The role of the Greater Sydney Commission is to lead metropolitan planning for the Greater Sydney Region, and to promote orderly development by aligning infrastructure decision-making with land use planning.
This Plan sets out the long-term vision for the Greater Sydney Region. Delivery of the Objectives and Strategies of the vision requires the Greater Sydney Commission, the NSW Department of Planning and Environment and councils to work collaboratively to complete the region's hierarchy of strategic plans and enable consistent, transparent and fair decision-making.
Collaboration is central to the governance approach for integrated land use, transport and infrastructure planning and delivery and is supported in three key ways:
- coordinated approach to city-shaping through the integration of the State Infrastructure Strategy 2018-38: Building Momentum, Future Transport 2056 and the Greater Sydney Region Plan and District Plans
- recent planning reforms that establish a line of sight between regional and district plans to local strategic planning statements, council community strategic plans and local environmental plans and that strengthen the roles of strategic planning, design and community participation
- governance frameworks that support project collaboration for metropolitan-scale initiatives such as the Western Sydney City Deal and Collaboration Areas and that emphasise stakeholder consultation, monitoring and reporting.
Figure 58 shows how each of the participants in the process can bring their strengths and legislated responsibilities to create a holistic and successful planning system for Greater Sydney.
Role of district and local plans
District plans are presented through the themes of liveability, productivity and sustainability, and also address infrastructure and collaboration. They focus on identifying the Planning Priorities and Actions for each district, in the context of the specific economic, and social environmental matters of the districts.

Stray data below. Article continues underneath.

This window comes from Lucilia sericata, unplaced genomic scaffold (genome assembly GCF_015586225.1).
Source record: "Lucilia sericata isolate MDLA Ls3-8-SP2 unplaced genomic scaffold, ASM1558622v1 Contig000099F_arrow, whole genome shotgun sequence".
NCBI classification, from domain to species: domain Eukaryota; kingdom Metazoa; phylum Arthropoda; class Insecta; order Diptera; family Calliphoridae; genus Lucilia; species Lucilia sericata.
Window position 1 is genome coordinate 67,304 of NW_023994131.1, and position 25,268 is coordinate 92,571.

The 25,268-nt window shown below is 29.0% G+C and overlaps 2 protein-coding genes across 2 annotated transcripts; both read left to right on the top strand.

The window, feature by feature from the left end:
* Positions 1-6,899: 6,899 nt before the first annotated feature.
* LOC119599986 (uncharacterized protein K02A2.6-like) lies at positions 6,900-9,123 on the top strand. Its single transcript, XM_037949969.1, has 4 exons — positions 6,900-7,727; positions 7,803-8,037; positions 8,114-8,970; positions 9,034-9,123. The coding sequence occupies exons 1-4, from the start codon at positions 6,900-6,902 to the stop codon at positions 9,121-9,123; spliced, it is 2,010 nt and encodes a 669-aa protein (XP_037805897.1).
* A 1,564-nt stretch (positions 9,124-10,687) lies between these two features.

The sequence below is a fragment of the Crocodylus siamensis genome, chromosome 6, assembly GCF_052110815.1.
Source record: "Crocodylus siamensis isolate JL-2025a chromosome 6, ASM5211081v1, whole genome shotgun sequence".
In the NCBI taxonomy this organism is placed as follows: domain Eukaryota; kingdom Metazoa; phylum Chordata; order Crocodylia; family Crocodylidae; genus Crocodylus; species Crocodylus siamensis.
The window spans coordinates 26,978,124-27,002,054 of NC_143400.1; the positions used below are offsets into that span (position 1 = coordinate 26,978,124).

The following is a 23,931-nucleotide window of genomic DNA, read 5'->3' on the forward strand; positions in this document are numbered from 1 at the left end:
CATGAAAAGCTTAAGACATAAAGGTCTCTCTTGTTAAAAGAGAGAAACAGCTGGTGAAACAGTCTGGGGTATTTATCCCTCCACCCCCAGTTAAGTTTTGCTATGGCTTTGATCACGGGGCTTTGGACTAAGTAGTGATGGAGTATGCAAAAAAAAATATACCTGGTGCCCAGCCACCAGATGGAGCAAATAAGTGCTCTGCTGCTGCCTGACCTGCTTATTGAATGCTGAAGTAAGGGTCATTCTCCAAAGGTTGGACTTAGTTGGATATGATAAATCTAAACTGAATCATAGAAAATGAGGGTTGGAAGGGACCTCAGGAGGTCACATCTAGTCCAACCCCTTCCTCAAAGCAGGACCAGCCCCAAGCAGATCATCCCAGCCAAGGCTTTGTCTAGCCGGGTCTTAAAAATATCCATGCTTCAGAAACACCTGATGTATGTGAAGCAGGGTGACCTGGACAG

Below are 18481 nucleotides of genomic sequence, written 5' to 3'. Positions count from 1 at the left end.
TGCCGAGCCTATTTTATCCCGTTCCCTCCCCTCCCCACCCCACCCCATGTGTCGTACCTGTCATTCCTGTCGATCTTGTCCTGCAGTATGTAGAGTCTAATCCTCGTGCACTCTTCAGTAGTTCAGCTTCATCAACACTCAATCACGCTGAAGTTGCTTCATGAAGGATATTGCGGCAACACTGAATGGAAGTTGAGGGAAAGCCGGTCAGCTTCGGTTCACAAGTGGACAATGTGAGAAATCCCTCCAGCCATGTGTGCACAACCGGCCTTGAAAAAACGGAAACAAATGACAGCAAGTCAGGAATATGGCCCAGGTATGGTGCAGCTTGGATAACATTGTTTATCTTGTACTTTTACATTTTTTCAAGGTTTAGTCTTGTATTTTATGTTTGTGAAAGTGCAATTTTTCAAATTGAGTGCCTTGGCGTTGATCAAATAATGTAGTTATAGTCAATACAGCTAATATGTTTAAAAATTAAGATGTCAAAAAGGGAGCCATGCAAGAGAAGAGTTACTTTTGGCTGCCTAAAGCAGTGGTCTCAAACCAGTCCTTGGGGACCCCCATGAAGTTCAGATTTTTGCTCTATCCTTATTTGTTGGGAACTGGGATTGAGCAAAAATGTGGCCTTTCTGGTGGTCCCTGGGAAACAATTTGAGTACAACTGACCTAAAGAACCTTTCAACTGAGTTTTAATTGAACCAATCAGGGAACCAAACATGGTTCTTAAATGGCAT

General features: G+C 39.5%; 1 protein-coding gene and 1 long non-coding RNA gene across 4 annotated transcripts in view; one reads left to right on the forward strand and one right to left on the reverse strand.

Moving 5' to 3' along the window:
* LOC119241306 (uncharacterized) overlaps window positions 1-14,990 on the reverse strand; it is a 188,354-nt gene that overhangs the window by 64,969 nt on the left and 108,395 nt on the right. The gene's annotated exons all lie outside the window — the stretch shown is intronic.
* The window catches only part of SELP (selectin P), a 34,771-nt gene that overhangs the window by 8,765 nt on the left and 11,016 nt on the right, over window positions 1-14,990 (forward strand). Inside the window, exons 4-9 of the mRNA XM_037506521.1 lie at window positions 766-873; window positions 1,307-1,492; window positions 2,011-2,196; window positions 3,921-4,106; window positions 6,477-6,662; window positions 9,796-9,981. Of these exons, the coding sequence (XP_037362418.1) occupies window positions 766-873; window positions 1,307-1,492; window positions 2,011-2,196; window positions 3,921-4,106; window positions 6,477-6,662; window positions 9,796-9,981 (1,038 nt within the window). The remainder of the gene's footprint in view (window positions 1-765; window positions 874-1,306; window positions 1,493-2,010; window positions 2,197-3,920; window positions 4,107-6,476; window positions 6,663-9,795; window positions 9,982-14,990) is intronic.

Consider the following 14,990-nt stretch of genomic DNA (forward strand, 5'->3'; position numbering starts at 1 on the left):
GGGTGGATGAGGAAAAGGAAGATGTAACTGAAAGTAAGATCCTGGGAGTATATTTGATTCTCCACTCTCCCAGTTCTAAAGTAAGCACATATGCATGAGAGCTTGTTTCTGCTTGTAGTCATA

Regional and district plans inform the preparation and endorsement of local strategic planning statements and assessment of planning proposals. Councils are to implement the region and district plans over a two-year or three-year timeframe (see text box) following the finalisation of the district plans. This involves councils reviewing their existing local environmental plans, undertaking necessary studies and strategies and preparing a local strategic planning statement which will guide the update of the local environmental plan.
To accelerate the local planning process, the Housing Affordability Package announced by the NSW Government in June 2017 requires the Greater Sydney Commission, as part of a suite of policy measures, to nominate 10 Priority Councils in Greater Sydney, which will each receive up to $2.5 million to assist with updating their local environmental plans to give effect to the district plans, within two years of the Commission releasing final district plans.
The role of the local strategic planning statement is to provide an effective alignment between regional plans and local plans. The legislative requirement for local plans to 'give effect to' regional and district plans can be assisted by protocols that formalise cooperation between State and local government in that many of the opportunities and challenges in giving effect to the region plan are inter-related with government programs, particularly infrastructure investment.